Some of you may be wondering what Cyclodextrin is. Cyclodextrin is a sugar molecule used in common food and household products like Febreze® Fabric Refresher called Hydroxypropyl Beta Cyclodextrin(HPßCD). To find out more please visit the CTD Holdings, Inc website.

God Bless

Wear Jeans to help 30 million people

Do you love to wear jeans? I know I do!! Well here is your chance to help make a difference on World Rare Disease Day on February 28th 2011. This is a way for all of us to get involved in the World of Rare. But when I say rare after looking at the numbers rare isn't so rare! There are over 7000 rare diseases, affecting 30 million people in the US alone!! And of those 30 million people 75% of them are children. So as I said before RARE isn't so RARE is it?

But spreading the word can be as simple as wearing a pair of jeans. So I challenge you to get your friends, family, and co-workers involved for World Rare Disease Day on February 28th 2011!!

Please take the time to view the video below. It is about a little boy who has a rare skin disease. I am going to be posting videos from families with children with different rare diseases until World Rare Disease Day.

God Bless

January 12, 2011

3rd Annual World Rare Disease Day

Chris Hempel is very active in searching for a cure for Niemann Pick Type C (NPC) and other rare diseases. Chris has twin daughters, Addi and Cassi, who have NPC. She has huddled many obstacles over the past couple of years. Chris and Hugh along with other families, like the Hadleys, and a team of reachers started SOAR (Support of Accelerated Research). She and her husband are working very hard for all the NPC families and I thank them for that. NPC research continues to move forward and with parents like Chris and Hugh there is no way but UP.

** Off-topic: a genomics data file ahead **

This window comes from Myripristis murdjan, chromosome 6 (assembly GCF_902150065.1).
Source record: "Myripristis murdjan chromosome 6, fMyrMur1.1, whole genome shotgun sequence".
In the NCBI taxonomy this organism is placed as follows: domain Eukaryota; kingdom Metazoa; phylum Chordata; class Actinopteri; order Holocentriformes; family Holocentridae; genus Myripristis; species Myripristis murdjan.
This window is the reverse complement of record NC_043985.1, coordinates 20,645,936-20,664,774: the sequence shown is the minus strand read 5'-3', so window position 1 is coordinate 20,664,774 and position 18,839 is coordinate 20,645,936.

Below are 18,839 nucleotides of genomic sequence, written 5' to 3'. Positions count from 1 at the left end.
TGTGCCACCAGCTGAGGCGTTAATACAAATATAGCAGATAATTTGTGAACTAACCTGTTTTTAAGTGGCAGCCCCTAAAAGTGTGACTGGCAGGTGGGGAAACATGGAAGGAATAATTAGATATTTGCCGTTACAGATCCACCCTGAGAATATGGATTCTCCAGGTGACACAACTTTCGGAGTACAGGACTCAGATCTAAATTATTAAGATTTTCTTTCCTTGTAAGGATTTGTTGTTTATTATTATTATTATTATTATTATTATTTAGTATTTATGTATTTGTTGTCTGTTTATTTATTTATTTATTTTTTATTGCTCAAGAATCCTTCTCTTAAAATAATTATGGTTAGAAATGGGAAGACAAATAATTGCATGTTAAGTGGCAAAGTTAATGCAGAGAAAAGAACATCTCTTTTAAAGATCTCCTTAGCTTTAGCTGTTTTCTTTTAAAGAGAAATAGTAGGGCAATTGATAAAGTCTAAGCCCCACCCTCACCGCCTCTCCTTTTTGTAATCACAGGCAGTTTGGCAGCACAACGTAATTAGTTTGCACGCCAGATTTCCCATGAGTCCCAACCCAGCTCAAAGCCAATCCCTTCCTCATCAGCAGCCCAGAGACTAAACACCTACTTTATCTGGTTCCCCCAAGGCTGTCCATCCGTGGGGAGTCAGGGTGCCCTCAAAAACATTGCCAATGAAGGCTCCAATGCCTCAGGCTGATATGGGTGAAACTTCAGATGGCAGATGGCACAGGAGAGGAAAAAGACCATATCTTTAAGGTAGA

By: Chris Hempel

"The National Institutes of Health (NIH) will celebrate the 3rd World Rare Disease Day on February 28, 2011, with a day-long celebration and recognition of the various rare diseases research activities. The event will be held in the Lipsett Amphitheater from 8:30am to 5:15pm. Dr. Francis Collins is expected to speak. A tentative agenda has been posted.

In association with the Global Genes Project, the NIH Office of Rare Diseases Research is encouraging all attendees to wear their favorite pair of jeans to the event to support the Global Genes Project awareness campaign. The Global Genes Project awareness campaign is designed around a denim blue jeans theme and a blue denim ribbon which has become the unifying symbol of hope for the rare disease community worldwide. Check out our kid volunteers who make ribbons!

Denim blue ribbons will be distributed at the event and the Global Genes Project will be bringing some of the 7000 Bracelets of Hope which have also been made by volunteers around the world to represent the 7000 rare diseases that afflict an estimated 250 million people globally.

Supporters from the NIH Clinical Center, the NIH Institutes and Centers, the Health Resources and Services Administration (HRSA), the Food & Drug Administration’s Office of Orphan Product Development (OOPD), the National Organization for Rare Disorders (NORD), and the Genetic Alliance will also be at the event.

Attendance is free and open to the public. Unfortunately, I will not be able to attend as Pfizer is holding a World Rare Disease Day 2011 event the same day and I have been invited to speak along with other rare disease advocates."